Java servlets are more efficient, easier to use, more powerful, more portable, and cheaper than traditional CGI and than many alternative CGI-like technologies. (More importantly, servlet developers get paid more than Perl programmers :-).
    Efficient. With traditional CGI, a new process is started for each HTTP request. If the CGI program does a relatively fast operation, the overhead of starting the process can dominate the execution time. With servlets, the Java Virtual Machine stays up, and each request is handled by a lightweight Java thread, not a heavyweight operating system process. Similarly, in traditional CGI, if there are N simultaneous request to the same CGI program, then the code for the CGI program is loaded into memory N times. With servlets, however, there are N threads but only a single copy of the servlet class. Servlets also have more alternatives than do regular CGI programs for optimizations such as caching previous computations, keeping database connections open, and the like.
    Convenient. Hey, you already know Java. Why learn Perl too? Besides the convenience of being able to use a familiar language, servlets have an extensive infrastructure for automatically parsing and decoding HTML form data, reading and setting HTTP headers, handling cookies, tracking sessions, and many other such utilities.
    Powerful. Java servlets let you easily do several things that are difficult or impossible with regular CGI. For one thing, servlets can talk directly to the Web server (regular CGI programs can't). This simplifies operations that need to look up images and other data stored in standard places. Servlets can also share data among each other, making useful things like database connection pools easy to implement. They can also maintain information from request to request, simplifying things like session tracking and caching of previous computations.
    Portable. Servlets are written in Java and follow a well-standardized API. Consequently, servlets written for, say I-Planet Enterprise Server can run virtually unchanged on Apache, Microsoft IIS, or WebStar. Servlets are supported directly or via a plugin on almost every major Web server.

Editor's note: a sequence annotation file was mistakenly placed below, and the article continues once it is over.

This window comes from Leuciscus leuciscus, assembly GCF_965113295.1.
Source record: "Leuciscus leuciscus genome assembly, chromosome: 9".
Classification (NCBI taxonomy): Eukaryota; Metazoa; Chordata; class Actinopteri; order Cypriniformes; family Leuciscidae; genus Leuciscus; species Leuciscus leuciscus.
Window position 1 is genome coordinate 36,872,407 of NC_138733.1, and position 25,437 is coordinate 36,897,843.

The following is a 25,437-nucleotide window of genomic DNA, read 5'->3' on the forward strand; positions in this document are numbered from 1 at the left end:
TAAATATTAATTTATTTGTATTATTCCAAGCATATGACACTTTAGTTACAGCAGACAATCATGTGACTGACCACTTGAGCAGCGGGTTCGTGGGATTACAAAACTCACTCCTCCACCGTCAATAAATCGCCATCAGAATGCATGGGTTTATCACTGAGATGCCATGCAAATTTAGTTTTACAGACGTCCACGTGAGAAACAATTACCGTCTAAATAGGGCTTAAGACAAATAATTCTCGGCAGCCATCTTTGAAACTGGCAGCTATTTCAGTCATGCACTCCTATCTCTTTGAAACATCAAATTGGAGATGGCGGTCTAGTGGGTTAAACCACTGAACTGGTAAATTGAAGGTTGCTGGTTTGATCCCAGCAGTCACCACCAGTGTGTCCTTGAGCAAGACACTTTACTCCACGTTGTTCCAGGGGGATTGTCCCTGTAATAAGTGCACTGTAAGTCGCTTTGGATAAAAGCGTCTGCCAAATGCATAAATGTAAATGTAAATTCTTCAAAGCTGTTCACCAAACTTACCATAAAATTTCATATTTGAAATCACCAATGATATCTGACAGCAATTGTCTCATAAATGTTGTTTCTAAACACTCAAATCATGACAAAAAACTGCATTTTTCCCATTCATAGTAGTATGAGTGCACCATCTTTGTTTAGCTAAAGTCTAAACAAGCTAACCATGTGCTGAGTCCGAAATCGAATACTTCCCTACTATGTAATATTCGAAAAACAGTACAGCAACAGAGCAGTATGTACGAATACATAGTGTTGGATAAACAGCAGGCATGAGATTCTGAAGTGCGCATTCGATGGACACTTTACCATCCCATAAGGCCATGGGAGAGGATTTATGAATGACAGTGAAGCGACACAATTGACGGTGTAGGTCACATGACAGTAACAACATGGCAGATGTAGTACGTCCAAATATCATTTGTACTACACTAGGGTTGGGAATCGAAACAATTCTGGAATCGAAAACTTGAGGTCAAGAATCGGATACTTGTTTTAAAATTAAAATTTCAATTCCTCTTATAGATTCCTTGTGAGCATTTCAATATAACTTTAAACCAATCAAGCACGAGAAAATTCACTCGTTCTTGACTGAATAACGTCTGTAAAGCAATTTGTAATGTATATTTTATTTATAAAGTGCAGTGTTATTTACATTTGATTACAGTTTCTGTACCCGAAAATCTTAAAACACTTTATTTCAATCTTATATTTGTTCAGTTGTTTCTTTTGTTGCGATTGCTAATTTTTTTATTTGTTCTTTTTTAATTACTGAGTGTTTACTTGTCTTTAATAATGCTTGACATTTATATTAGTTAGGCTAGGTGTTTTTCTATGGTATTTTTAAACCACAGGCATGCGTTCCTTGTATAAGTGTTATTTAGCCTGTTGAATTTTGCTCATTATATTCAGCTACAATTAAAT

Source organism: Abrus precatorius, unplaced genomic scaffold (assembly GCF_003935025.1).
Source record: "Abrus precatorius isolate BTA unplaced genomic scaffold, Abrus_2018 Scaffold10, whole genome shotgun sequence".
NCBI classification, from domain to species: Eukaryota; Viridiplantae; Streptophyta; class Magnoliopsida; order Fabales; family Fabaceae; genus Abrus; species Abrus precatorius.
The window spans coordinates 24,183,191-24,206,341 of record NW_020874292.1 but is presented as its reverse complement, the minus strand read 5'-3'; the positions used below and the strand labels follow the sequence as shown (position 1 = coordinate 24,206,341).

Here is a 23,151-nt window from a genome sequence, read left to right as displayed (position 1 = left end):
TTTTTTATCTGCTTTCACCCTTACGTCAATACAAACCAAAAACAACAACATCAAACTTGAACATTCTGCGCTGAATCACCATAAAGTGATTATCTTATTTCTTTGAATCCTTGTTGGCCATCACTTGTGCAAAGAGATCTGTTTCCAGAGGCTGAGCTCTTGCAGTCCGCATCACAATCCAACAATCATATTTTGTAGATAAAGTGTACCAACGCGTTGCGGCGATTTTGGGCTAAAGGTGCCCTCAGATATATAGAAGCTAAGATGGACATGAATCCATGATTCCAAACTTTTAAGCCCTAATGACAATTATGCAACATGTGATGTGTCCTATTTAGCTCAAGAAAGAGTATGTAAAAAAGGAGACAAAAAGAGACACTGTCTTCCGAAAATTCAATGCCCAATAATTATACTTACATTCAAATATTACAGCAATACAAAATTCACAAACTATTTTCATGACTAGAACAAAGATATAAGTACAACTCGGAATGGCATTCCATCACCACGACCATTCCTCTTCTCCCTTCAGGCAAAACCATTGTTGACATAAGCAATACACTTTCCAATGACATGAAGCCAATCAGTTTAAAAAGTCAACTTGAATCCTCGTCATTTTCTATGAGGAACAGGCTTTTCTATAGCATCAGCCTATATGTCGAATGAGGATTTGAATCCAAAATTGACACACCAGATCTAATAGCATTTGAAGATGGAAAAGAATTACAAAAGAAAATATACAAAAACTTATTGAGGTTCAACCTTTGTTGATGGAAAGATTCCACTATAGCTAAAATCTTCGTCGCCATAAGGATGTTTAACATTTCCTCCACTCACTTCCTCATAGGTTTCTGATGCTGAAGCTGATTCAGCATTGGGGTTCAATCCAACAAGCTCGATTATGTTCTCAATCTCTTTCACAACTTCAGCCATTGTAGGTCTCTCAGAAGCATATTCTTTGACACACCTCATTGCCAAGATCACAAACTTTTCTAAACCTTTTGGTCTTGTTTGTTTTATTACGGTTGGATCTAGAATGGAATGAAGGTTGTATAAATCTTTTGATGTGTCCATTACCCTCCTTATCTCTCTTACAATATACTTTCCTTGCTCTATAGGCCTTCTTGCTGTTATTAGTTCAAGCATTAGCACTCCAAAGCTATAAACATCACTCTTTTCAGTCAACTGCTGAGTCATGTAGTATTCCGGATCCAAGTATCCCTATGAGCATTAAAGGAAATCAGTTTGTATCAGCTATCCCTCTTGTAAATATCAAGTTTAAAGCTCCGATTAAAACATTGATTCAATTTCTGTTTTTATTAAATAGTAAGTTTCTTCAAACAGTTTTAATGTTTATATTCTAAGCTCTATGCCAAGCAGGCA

Inexpensive. There are a number of free or very inexpensive Web servers available that are good for "personal" use or low-volume Web sites. However, with the major exception of Apache, which is free, most commercial-quality Web servers are relatively expensive. Nevertheless, once you have a Web server, no matter the cost of that server, adding servlet support to it (if it doesn't come preconfigured to support servlets) is generally free or cheap.

  • #55955
    here i have collected some data for the jsp

    Java Server Pages (JSP) is a technology that lets you mix regular, static HTML with dynamically-generated HTML. Many Web pages that are built by CGI programs are mostly static, with the dynamic part limited to a few small locations. But most CGI variations, including servlets, make you generate the entire page via your program, even though most of it is always the same. JSP lets you create the two parts separately. Here's an example:

    Welcome to Our Store

    Welcome to Our Store


    <% out.println(Utils.getUserNameFromCookie(request)); %>
    To access your account settings, click

    Regular HTML for all the rest of the on-line store's Web page.

  • #55957
    What are the Advantages of JSP?
    vs. Active Server Pages (ASP). ASP is a similar technology from Microsoft. The advantages of JSP are twofold. First, the dynamic part is written in Java, not Visual Basic or other MS-specific language, so it is more powerful and easier to use. Second, it is portable to other operating systems and non-Microsoft Web servers.
    vs. Pure Servlets. JSP doesn't give you anything that you couldn't in principle do with a servlet. But it is more convenient to write (and to modify!) regular HTML than to have a zillion println statements that generate the HTML. Plus, by separating the look from the content you can put different people on different tasks: your Web page design experts can build the HTML, leaving places for your servlet programmers to insert the dynamic content.
    vs. Server-Side Includes (SSI). SSI is a widely-supported technology for including externally-defined pieces into a static Web page. JSP is better because it lets you use servlets instead of a separate program to generate that dynamic part. Besides, SSI is really only intended for simple inclusions, not for "real" programs that use form data, make database connections, and the like.